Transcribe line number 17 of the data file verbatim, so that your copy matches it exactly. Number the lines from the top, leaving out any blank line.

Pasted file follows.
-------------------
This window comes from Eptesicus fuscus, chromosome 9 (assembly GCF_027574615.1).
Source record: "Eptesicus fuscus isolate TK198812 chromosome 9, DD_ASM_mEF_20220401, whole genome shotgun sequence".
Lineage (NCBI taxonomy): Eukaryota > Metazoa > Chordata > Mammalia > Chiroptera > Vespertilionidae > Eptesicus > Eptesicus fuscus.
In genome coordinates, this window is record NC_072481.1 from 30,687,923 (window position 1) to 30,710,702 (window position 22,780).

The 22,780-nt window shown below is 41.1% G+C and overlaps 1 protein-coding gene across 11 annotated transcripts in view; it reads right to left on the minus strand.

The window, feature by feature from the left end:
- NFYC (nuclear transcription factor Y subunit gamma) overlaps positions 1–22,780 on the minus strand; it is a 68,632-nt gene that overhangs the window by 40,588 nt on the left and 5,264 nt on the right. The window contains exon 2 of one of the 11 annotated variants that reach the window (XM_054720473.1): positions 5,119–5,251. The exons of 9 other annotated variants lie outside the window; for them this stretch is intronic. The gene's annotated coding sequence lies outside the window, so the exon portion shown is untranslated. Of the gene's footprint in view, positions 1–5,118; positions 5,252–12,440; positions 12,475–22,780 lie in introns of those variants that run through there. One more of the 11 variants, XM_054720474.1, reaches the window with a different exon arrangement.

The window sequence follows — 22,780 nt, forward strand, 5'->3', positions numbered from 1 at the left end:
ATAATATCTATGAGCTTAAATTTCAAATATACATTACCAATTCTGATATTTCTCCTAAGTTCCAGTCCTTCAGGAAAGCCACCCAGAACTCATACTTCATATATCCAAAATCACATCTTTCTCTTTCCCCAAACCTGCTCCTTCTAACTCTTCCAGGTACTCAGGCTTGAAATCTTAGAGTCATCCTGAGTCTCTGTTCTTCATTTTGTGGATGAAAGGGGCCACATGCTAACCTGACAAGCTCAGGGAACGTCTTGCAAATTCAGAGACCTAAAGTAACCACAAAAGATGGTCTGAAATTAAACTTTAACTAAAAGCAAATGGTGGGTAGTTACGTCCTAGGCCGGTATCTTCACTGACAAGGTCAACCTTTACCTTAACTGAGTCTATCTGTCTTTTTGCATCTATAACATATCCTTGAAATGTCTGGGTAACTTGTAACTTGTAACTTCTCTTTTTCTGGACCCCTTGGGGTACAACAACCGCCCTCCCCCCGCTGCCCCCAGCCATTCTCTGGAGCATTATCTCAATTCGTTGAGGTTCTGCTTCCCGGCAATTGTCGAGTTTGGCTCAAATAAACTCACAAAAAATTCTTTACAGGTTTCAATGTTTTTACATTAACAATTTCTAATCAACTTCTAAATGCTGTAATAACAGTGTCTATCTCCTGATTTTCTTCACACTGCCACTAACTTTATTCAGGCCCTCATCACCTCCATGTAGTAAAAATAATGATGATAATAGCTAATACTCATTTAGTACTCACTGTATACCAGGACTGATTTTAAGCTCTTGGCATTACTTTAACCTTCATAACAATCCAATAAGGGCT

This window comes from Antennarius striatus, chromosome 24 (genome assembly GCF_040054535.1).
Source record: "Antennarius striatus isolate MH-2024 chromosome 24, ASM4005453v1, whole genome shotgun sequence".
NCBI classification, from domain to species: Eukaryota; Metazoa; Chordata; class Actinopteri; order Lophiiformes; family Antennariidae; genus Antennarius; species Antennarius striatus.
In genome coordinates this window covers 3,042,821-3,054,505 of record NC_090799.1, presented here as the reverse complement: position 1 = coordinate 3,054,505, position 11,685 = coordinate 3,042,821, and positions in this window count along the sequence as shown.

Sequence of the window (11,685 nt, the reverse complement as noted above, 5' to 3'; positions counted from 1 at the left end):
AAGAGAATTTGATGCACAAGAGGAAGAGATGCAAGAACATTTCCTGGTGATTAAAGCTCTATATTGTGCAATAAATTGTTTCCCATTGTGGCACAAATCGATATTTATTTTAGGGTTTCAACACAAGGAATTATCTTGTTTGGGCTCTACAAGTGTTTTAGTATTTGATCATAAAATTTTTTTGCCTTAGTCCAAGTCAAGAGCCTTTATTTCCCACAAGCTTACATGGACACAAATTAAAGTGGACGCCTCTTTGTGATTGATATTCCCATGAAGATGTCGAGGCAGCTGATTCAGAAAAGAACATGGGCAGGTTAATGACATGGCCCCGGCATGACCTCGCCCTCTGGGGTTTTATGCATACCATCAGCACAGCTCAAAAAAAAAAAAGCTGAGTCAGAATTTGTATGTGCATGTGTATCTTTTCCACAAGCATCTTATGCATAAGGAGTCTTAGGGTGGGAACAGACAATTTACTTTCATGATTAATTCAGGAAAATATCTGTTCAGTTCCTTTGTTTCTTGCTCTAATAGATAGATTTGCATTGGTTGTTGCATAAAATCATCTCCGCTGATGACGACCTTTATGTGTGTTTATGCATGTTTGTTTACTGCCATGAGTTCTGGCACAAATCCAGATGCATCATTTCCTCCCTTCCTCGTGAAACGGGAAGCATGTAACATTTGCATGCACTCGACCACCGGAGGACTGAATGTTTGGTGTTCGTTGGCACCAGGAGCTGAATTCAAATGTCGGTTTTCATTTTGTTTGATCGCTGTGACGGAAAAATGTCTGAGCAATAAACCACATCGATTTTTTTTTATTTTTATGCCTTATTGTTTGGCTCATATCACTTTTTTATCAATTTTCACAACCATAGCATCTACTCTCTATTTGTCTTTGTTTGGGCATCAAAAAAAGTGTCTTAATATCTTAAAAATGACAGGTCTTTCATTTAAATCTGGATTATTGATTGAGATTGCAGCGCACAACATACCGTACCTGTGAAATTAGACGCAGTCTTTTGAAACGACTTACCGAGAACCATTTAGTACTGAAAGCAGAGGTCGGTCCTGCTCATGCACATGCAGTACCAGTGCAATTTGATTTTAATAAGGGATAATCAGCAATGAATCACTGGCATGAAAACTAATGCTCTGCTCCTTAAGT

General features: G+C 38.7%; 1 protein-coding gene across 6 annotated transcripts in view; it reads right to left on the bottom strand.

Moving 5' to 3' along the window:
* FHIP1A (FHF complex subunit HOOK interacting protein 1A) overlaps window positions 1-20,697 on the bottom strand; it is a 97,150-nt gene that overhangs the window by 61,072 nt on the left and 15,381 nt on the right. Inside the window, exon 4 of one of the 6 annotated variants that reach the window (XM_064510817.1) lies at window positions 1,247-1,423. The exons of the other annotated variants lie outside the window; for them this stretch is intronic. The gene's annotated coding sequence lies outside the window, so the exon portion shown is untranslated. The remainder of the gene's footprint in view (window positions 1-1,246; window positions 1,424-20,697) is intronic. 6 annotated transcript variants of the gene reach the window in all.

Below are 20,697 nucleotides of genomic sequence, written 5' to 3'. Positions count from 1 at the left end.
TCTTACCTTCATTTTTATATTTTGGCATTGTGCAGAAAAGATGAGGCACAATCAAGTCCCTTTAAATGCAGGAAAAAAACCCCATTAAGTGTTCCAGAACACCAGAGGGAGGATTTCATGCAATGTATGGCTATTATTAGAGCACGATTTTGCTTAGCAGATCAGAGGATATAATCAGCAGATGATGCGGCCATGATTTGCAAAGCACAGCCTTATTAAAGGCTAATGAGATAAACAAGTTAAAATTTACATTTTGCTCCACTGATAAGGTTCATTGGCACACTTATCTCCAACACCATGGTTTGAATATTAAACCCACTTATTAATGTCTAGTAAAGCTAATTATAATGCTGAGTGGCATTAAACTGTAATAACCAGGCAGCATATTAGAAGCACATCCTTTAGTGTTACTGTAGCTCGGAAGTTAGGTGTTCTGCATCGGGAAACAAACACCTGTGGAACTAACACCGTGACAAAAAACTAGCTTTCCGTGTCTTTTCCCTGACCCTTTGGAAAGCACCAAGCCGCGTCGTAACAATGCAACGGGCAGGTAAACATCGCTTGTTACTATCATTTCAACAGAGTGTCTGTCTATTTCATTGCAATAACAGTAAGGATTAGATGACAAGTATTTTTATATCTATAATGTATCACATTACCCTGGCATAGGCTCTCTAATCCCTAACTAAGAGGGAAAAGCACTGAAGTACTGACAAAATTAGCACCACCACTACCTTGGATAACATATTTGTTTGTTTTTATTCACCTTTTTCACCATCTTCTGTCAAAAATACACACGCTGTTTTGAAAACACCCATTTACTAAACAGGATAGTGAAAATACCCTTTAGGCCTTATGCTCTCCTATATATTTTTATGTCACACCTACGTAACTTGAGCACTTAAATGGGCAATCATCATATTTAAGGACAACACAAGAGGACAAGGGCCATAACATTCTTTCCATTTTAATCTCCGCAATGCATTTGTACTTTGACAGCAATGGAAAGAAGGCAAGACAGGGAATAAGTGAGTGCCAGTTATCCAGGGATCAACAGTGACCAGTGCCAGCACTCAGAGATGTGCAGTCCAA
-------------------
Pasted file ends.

Moving 5' to 3' along the window: